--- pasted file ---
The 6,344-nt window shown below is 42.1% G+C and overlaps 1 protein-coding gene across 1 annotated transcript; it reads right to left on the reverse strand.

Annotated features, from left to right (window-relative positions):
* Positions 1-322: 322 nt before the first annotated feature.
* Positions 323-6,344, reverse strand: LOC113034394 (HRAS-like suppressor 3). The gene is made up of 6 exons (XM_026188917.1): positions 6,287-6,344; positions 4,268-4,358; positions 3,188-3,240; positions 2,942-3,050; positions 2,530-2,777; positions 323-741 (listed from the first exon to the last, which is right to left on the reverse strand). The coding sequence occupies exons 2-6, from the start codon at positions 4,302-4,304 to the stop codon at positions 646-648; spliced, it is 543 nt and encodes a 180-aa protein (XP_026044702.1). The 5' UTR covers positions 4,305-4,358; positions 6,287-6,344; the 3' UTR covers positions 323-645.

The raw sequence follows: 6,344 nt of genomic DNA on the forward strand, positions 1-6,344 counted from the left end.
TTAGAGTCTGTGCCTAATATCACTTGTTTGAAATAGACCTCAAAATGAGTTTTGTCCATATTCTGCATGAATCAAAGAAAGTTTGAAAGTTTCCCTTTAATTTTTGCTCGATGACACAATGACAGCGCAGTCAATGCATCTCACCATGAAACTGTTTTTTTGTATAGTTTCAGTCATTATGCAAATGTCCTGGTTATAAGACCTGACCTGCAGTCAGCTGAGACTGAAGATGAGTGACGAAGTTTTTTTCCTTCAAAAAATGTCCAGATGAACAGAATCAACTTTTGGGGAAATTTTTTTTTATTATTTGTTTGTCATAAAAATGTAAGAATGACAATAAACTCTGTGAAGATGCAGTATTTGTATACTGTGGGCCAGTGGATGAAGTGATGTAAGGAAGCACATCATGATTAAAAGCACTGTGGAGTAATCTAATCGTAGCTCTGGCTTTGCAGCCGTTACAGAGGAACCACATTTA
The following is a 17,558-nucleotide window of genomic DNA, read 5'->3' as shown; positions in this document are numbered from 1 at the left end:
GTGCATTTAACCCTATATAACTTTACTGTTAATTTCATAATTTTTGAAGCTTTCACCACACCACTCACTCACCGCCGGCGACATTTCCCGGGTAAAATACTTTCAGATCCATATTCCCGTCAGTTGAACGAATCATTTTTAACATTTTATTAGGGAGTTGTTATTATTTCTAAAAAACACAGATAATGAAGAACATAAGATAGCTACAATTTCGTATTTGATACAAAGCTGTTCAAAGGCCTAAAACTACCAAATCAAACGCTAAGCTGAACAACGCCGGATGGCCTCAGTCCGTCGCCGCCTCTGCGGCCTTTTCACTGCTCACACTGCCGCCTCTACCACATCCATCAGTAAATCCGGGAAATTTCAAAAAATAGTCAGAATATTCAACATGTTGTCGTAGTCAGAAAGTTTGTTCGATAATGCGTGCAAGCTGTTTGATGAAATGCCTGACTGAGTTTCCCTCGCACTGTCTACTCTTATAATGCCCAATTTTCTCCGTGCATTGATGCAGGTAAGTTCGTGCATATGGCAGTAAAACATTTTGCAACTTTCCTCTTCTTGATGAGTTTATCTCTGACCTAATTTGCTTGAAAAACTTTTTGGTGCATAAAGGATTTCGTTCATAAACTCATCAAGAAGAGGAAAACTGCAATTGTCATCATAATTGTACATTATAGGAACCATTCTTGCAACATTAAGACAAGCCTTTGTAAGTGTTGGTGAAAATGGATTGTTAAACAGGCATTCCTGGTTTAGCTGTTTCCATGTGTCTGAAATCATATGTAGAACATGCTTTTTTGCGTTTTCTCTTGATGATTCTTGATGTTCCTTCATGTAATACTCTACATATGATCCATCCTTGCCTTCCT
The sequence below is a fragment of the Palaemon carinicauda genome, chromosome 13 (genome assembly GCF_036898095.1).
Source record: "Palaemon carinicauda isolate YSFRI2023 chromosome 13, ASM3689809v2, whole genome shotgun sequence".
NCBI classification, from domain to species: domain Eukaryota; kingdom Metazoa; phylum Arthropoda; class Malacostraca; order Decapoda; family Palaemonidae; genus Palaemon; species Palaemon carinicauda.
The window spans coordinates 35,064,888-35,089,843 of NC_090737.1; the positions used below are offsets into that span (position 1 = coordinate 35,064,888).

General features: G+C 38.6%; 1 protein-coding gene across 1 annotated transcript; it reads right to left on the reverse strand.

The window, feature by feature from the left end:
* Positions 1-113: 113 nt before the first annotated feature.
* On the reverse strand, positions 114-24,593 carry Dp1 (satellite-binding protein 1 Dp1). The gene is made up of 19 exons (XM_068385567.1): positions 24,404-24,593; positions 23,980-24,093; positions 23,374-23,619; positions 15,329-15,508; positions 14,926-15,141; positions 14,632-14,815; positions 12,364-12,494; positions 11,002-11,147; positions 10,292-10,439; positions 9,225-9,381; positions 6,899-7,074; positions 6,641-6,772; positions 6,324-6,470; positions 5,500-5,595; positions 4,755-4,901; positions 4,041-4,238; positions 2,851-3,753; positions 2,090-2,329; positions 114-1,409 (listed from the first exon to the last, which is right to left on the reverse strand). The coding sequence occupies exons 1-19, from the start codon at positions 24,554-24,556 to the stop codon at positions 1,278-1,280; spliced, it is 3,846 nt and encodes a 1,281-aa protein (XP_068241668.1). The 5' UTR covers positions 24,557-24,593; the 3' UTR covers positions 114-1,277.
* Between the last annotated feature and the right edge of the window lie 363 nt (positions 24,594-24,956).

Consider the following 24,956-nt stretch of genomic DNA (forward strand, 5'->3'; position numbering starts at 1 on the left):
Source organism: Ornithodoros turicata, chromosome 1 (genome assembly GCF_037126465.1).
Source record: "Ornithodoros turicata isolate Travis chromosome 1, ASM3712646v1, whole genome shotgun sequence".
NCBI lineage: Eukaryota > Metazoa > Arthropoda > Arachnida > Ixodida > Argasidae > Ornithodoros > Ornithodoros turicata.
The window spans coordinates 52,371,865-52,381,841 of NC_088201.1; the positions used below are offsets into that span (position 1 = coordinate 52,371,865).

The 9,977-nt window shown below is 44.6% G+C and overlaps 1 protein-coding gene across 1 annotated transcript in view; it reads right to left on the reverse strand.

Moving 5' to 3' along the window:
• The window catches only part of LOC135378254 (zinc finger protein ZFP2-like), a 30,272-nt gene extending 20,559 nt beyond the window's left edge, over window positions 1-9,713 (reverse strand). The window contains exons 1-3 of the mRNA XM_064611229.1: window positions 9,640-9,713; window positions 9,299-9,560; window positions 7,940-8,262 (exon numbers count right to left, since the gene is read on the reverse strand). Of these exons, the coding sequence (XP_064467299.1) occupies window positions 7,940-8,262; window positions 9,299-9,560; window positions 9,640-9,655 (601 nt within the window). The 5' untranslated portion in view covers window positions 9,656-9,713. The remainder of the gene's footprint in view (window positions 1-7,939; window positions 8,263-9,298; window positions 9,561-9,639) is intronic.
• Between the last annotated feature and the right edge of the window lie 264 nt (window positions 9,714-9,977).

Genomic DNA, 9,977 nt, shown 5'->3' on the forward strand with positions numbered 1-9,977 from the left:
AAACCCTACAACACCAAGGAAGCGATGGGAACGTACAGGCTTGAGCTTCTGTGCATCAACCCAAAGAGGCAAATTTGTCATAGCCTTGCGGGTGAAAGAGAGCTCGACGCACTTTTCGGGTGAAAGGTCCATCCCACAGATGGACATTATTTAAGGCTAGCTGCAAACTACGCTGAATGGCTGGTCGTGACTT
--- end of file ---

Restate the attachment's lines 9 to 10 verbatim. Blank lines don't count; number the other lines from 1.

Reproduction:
The sequence below is a fragment of the Palaemon carinicauda genome, chromosome 13 (genome assembly GCF_036898095.1).
Source record: "Palaemon carinicauda isolate YSFRI2023 chromosome 13, ASM3689809v2, whole genome shotgun sequence".